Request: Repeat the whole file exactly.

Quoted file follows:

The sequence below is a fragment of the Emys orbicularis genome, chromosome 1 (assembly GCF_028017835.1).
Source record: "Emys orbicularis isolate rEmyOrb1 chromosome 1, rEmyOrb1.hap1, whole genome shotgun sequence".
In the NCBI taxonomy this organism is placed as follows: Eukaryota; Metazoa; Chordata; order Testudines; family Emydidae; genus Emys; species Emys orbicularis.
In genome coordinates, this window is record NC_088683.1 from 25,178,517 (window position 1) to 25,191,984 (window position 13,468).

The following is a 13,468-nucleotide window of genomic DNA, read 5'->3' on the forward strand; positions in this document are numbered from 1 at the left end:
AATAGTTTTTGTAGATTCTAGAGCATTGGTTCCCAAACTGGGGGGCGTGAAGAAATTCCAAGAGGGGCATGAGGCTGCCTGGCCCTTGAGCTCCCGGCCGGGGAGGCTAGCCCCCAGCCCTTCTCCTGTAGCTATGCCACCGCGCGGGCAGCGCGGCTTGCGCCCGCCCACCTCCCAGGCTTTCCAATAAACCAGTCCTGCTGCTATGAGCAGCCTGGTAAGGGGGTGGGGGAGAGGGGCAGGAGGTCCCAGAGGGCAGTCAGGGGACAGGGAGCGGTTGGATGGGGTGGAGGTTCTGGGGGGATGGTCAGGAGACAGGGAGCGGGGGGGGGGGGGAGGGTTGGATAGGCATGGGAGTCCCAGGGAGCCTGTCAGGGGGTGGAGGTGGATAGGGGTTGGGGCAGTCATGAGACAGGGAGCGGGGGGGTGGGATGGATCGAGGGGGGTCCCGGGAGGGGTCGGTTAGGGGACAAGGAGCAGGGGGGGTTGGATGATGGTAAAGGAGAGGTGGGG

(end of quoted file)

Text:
The sequence below is a fragment of the Emys orbicularis genome, chromosome 1 (assembly GCF_028017835.1).
Source record: "Emys orbicularis isolate rEmyOrb1 chromosome 1, rEmyOrb1.hap1, whole genome shotgun sequence".
In the NCBI taxonomy this organism is placed as follows: Eukaryota; Metazoa; Chordata; order Testudines; family Emydidae; genus Emys; species Emys orbicularis.
In genome coordinates, this window is record NC_088683.1 from 25,178,517 (window position 1) to 25,191,984 (window position 13,468).

The following is a 13,468-nucleotide window of genomic DNA, read 5'->3' on the forward strand; positions in this document are numbered from 1 at the left end:
AATAGTTTTTGTAGATTCTAGAGCATTGGTTCCCAAACTGGGGGGCGTGAAGAAATTCCAAGAGGGGCATGAGGCTGCCTGGCCCTTGAGCTCCCGGCCGGGGAGGCTAGCCCCCAGCCCTTCTCCTGTAGCTATGCCACCGCGCGGGCAGCGCGGCTTGCGCCCGCCCACCTCCCAGGCTTTCCAATAAACCAGTCCTGCTGCTATGAGCAGCCTGGTAAGGGGGTGGGGGAGAGGGGCAGGAGGTCCCAGAGGGCAGTCAGGGGACAGGGAGCGGTTGGATGGGGTGGAGGTTCTGGGGGGATGGTCAGGAGACAGGGAGCGGGGGGGGGGGGGAGGGTTGGATAGGCATGGGAGTCCCAGGGAGCCTGTCAGGGGGTGGAGGTGGATAGGGGTTGGGGCAGTCATGAGACAGGGAGCGGGGGGGTGGGATGGATCGAGGGGGGTCCCGGGAGGGGTCGGTTAGGGGACAAGGAGCAGGGGGGGTTGGATGATGGTAAAGGAGAGGTGGGG